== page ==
Debating against Better Stay in speakers always produces the same attitudes. They spend half their time running down the EU they want to stay in, and the other half scaremongering about coming out! They always say they do not wish the UK to join the Euro. They stress the protections of the UK’s opt out and subsequent negotiations over avoiding the costs and rules the single currency imposes. They usually rejoice that we are not in Schengen, implying that means we are also opted out of freedom of movement which of course still applies.
So the first question to Stay Inners is Why do you wish to belong to this organisation, when you disagree with its two central features, the currency and the common borders? It is like joining a cricket club, only to announce you have no wish to either play or watch cricket, and then to complain that people talk about cricket at the odd social you attend as a member.
They should be asked how does the UK keep itself out of consequences of Schengen, when we have freedom of movement obligations with Schengen members?
They should be asked if they support the Common Fisheries policy? Do they think it has helped or damaged the UK fishing grounds and industry? Why did it take almost 40 years to get some basic reforms of its damaging policies? Wouldn’t we have better fishing grounds and a stronger industry if we left and controlled our own fish stocks?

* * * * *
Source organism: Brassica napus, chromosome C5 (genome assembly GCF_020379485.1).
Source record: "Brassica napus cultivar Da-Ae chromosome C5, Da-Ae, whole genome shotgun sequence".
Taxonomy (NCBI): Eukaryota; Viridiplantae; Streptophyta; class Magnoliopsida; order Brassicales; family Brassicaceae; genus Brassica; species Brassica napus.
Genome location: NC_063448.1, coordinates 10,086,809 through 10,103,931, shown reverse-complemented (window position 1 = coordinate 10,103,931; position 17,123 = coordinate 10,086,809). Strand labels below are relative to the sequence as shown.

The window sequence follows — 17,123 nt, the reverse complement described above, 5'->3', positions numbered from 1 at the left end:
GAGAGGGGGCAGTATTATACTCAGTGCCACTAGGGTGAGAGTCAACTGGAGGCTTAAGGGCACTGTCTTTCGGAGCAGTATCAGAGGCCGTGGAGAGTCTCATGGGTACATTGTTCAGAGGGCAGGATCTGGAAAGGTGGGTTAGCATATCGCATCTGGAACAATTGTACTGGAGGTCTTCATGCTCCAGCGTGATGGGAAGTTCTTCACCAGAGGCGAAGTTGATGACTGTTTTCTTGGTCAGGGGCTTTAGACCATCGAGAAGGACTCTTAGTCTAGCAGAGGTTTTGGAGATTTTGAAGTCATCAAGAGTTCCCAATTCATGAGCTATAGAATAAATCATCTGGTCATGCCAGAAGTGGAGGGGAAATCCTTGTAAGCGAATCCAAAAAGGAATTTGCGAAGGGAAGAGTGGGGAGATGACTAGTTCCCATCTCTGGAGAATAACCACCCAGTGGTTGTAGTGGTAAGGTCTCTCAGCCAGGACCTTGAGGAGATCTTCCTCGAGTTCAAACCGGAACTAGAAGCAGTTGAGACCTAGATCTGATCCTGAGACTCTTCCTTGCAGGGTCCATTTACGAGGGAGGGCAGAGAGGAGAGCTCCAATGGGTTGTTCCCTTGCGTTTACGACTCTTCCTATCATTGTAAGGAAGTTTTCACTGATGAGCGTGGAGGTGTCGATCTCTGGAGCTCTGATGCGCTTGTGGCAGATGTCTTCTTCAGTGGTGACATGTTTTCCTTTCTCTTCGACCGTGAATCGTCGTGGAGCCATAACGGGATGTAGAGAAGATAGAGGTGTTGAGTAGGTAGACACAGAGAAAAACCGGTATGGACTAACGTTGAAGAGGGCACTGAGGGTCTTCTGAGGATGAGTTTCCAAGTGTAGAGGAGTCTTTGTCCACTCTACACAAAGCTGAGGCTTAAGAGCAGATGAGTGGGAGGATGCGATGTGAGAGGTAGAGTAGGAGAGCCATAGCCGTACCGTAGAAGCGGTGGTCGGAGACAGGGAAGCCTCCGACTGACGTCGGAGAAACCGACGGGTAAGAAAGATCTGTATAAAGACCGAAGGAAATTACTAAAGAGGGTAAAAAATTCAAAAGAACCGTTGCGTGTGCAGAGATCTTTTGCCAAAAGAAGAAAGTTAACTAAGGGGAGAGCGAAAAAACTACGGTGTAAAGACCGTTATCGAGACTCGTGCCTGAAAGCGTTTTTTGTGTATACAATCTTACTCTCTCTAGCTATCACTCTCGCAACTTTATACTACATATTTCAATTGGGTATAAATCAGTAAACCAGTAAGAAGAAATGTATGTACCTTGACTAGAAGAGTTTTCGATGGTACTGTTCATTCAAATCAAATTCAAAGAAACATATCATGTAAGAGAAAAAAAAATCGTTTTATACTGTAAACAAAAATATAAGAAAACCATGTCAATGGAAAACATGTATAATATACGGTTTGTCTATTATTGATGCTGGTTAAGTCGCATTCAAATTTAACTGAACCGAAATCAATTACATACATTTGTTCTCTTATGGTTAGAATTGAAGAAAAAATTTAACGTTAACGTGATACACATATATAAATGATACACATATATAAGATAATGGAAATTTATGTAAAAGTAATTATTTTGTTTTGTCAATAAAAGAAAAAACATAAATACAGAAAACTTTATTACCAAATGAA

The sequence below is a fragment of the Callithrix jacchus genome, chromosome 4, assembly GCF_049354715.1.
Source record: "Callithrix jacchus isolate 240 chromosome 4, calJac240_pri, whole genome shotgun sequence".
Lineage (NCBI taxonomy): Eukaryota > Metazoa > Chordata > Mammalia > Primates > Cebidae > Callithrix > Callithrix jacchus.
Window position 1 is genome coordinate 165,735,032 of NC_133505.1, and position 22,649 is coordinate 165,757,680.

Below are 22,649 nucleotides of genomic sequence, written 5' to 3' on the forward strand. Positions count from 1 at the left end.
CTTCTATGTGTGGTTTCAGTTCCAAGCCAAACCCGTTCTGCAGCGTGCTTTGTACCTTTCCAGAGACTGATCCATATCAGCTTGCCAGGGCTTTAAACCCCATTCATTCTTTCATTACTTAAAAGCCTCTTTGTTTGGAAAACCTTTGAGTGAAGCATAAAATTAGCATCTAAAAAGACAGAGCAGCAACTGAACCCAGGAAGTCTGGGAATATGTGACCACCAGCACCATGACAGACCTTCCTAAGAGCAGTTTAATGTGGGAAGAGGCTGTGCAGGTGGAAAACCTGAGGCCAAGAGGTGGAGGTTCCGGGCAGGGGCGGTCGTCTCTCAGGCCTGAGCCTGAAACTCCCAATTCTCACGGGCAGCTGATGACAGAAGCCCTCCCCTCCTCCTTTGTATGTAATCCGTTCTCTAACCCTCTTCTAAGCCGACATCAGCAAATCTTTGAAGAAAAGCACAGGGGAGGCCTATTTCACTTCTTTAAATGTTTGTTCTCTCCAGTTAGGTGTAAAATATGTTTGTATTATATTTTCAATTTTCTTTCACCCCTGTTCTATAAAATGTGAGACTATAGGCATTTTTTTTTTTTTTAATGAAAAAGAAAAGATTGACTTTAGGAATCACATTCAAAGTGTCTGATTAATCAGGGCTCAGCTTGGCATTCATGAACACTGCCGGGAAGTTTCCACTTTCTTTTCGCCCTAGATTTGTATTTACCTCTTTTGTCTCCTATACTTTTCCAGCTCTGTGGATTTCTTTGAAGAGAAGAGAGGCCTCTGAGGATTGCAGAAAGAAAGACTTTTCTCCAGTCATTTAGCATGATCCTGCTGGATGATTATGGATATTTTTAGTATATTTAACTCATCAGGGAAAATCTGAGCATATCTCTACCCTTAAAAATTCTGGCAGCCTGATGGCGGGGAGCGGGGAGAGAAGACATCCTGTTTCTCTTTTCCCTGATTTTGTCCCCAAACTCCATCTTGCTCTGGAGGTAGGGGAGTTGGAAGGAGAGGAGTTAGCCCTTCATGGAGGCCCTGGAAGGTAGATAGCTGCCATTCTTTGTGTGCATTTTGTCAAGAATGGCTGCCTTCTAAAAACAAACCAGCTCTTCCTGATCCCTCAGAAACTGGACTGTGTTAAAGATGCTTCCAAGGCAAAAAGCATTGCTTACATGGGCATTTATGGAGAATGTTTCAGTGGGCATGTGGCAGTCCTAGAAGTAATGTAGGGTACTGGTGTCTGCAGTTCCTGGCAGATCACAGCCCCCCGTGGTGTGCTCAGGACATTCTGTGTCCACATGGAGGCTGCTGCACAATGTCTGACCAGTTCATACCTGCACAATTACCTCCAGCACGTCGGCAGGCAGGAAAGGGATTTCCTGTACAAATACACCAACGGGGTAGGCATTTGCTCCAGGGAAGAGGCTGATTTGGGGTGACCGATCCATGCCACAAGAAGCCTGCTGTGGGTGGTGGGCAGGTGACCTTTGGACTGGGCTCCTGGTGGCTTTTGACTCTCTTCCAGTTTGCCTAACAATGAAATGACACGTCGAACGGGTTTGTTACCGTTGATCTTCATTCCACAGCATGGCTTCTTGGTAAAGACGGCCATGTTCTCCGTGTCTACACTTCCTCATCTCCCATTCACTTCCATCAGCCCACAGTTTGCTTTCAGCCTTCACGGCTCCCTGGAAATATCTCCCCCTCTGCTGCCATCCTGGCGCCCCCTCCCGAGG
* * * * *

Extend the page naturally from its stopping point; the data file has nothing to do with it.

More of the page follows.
They should be asked if they support the Common Agricultural policy, still the biggest cost in the EU? Do we get benefits from subsidising continental farmers? Wouldn’t it be cheaper for UK taxpayers to just subsidise our own farmers? Why did we get less milk quota than we needed? Why did they show such hostility to British beef?
They should be asked if they support the common energy policy? Hasn’t the EU requirements on renewables forced us to construct large numbers of onshore wind turbines which have affected the landscape and left us without reliable power? Isn’t EU energy policy a damaging mixture of supply restrictions and high prices, the very opposite of what we need to tackle fuel poverty and increase industrial investment?
They should be asked if EU policy towards Croatia and more recently Ukraine has helped or hindered stability.
And they should be asked why they think £10 billion of our money should be spent on rich countries on the continent.